It’s true there are many commercial kids’ channels but they are all owned by foreign multi-nationals, which don’t have the resources or the commitment to make UK shows for UK kids. Relying solely on the BBC is hardly giving children a choice. Besides, without ITV’s competition the BBC could reduce its commitment to kids. The BBC is already discussing moving kids’ television off BBC1.
At its best, British children’s TV nourishes young minds and spirits with culturally relevant drama, news, factual shows, and fun. But without new sources of funding, our children face an unhealthy diet of low quality repeats and imports.
It’s not too late. To help save quality children’s TV in this country, ask OFCOM, at Riverside House, 2a Southwark Bridge Road, London SE1 9HA, to hold the broadcasters to their legal obligation to support quality and diversity in children’s television. Write to your local MP, (to find your MP, go to, urging him or her to support proposals to create the additional funding needed to guarantee quality UK programmes for UK children. Finally, sign up at for more detail, future news and campaign ideas.
Yours faithfully,Save Kids’ TV, a campaign set up to defend children’s
Our children deserve the best television…


mad muthas said...

dja know - that's a very good point and one that had completely passed me by. i'll have to think about this - cos (as usual) i've gone off on one without thinking through the details. we should talk.

Jane Henry said...

To be honest, I was in your camp totally before I read the article about it in last week's Bookseller. I had heard rumblings about ITV not fulfilling its remit, but hadn't appreciated the consequences. There are some fairly big hitters signed up to this campaign too - Tony Robinson and Michael Palin to name two.

I don't know how to contact you, but you can email me from the blog.

love Jx

Mad Twin said...

Ah but can I be controversial here?

Don't you think ITV are blackmailing us? "We can only afford to pay for good children's TV if you put up with your children being bombarded by crap advertising. " Surely they can think of other ways to fund this?They are big company with lots of dosh and they have only been banned from the food advertising haven't they? I would imagine the toy advertising is still lucrative. Plus which, as you point out, there is a ready made consumer base for books and toys from ITV's programmes. This would probably fund a whole raft of good telly.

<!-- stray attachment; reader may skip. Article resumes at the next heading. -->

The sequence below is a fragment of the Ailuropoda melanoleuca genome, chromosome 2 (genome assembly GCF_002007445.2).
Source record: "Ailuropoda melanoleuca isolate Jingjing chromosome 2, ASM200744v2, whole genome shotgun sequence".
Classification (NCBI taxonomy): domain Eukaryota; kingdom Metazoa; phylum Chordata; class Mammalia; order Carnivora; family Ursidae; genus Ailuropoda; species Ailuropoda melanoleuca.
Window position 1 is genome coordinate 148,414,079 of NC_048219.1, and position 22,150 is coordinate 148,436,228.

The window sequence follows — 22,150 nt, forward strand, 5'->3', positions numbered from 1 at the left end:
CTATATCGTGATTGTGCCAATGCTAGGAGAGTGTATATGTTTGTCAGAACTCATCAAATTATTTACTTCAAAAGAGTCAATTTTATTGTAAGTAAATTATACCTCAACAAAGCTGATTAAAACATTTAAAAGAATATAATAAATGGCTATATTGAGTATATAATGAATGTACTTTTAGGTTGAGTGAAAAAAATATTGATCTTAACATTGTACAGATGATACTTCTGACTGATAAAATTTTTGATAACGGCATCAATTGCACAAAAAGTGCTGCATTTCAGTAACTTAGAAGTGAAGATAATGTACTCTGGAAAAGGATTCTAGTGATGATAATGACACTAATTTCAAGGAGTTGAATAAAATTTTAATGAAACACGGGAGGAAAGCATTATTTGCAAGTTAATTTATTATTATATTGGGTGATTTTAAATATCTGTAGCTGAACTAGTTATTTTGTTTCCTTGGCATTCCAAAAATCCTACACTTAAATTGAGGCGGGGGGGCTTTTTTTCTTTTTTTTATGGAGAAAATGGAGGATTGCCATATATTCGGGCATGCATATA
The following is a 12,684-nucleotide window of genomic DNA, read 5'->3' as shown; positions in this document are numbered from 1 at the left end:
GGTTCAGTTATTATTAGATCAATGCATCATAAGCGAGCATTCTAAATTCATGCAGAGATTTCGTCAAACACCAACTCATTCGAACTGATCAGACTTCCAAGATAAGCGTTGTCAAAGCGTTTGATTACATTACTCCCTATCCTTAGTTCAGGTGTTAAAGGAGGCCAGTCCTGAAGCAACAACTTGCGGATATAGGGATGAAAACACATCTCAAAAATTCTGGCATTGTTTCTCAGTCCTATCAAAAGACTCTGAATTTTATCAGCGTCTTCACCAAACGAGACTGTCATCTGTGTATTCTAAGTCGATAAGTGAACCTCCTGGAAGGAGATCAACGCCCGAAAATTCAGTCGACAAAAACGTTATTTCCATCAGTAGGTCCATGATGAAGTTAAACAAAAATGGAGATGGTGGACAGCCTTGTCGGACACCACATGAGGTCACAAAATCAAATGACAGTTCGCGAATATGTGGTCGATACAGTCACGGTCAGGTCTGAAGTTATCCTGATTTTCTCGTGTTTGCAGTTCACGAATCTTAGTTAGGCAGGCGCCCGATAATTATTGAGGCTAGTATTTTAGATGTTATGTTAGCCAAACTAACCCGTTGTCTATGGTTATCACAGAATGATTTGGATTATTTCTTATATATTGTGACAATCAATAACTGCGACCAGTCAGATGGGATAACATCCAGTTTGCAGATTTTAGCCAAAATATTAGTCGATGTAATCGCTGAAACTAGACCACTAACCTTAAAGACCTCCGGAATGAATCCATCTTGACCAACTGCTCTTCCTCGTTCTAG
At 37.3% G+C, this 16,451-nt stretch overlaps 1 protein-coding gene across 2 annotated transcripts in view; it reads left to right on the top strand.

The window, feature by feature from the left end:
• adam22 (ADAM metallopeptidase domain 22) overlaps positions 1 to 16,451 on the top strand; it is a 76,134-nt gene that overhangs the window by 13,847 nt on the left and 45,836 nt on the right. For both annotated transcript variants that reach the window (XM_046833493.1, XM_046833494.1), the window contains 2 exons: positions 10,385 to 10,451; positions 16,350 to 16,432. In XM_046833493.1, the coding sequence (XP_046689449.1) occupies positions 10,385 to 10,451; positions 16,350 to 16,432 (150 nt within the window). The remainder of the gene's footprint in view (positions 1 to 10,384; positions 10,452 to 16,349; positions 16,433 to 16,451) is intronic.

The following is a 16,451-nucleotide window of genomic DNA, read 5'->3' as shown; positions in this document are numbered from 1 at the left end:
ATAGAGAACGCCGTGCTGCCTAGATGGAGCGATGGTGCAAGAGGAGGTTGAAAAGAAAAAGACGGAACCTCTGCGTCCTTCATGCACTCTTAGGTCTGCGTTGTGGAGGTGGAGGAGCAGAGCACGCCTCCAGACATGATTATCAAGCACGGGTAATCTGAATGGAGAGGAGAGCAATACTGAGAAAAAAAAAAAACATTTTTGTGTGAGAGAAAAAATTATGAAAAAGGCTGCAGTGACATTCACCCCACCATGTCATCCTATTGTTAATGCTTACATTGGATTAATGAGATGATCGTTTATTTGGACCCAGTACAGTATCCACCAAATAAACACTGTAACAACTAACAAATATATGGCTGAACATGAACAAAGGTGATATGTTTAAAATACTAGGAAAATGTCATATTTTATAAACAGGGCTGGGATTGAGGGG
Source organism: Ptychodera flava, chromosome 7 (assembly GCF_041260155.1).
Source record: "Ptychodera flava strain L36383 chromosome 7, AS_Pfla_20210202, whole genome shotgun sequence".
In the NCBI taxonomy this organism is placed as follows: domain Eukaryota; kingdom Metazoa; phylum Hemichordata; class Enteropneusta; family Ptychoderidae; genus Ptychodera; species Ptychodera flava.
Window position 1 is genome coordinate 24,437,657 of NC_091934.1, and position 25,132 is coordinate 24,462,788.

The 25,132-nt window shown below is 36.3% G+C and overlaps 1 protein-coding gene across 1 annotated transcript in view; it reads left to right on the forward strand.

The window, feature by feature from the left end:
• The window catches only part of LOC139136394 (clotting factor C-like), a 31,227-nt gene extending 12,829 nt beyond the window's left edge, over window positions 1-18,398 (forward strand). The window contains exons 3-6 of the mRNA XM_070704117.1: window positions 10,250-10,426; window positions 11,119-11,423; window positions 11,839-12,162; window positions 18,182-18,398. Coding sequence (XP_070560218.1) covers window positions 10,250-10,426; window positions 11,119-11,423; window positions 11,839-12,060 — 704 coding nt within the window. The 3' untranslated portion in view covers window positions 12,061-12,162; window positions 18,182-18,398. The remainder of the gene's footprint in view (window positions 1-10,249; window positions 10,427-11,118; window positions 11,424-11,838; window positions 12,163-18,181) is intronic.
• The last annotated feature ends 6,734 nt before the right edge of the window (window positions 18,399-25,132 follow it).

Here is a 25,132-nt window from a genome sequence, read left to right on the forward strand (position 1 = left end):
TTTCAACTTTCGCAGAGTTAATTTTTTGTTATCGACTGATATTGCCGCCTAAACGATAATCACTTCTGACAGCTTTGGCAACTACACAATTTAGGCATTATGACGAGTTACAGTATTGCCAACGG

So I am with you in challenging them but not at the expense of reintroducing advertising food that we really don't want our children eating. We do tell our kids to resist adverts but it is just such hard work, and advertisers know what they are doing. A little help from the TV companies would be appreciated!

Maybe now Michael Grade is back in charge he will change ITV's mind. Definitely worth lobbying him I would think.

Jane Henry said...

Well hallo other half. Why doesn't it surprise me you're being controversial????

I don't think anyone in the campaign is saying they want crap food commercials to come back. The problem is one of cost. For eg, according to the article I read in the Bookseller the Beeb spends £76m on kids programmes out of a budget of £113m, and costs are rarely recouped. CITV has been loss making and they have alread closed Granada Kids and are trying to wriggle out of their statutory requirements to provide 8 hours of kids tv a week. As far as I can tell the campaign wants to bring in a mixed economy of funding into kids tv, from government money/sponsorship etc.

Tony Robinson is quoted at the end of the article saying: "It is my belief that, on our own, we will fail, because anything we say will be categorised as vested interest... If we are to succeed we need the trade unions, The Women's Institue, school governors and head masters, because it's on that snapshot of wider society that governments tremble. At stake is the imagination of our children, and I don't know any prize that is more worth fighting for."

I for one agree with that.

Jane Henry said...

PS Michael Grade??? Michael Grade??? The man who got rid of DR Who??? Don't think I'd trust him with the future of kids' telly!!!